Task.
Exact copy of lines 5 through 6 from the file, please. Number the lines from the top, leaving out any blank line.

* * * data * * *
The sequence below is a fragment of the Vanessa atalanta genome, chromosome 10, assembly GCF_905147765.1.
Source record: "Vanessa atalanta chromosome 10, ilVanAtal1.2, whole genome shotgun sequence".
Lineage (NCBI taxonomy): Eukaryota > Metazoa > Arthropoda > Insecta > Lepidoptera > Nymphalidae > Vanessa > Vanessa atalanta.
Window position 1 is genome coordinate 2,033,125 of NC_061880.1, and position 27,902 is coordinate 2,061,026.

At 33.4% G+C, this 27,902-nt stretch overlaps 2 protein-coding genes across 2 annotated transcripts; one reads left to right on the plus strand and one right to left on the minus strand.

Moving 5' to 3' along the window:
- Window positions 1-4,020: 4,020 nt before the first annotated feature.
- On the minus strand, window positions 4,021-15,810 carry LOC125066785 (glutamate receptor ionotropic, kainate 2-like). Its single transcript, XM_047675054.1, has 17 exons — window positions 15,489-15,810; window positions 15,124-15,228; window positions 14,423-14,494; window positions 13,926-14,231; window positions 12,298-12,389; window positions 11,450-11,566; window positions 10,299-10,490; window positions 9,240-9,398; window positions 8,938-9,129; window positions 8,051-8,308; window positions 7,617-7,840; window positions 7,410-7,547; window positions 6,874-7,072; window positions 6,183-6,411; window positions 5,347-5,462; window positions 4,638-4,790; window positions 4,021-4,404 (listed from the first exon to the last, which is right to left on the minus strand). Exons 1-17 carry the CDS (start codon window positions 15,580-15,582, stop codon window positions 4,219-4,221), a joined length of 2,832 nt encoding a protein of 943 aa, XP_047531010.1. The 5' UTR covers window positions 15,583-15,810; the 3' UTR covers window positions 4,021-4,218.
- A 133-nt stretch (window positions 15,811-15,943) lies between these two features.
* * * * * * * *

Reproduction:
At 33.4% G+C, this 27,902-nt stretch overlaps 2 protein-coding genes across 2 annotated transcripts; one reads left to right on the plus strand and one right to left on the minus strand.

Moving 5' to 3' along the window: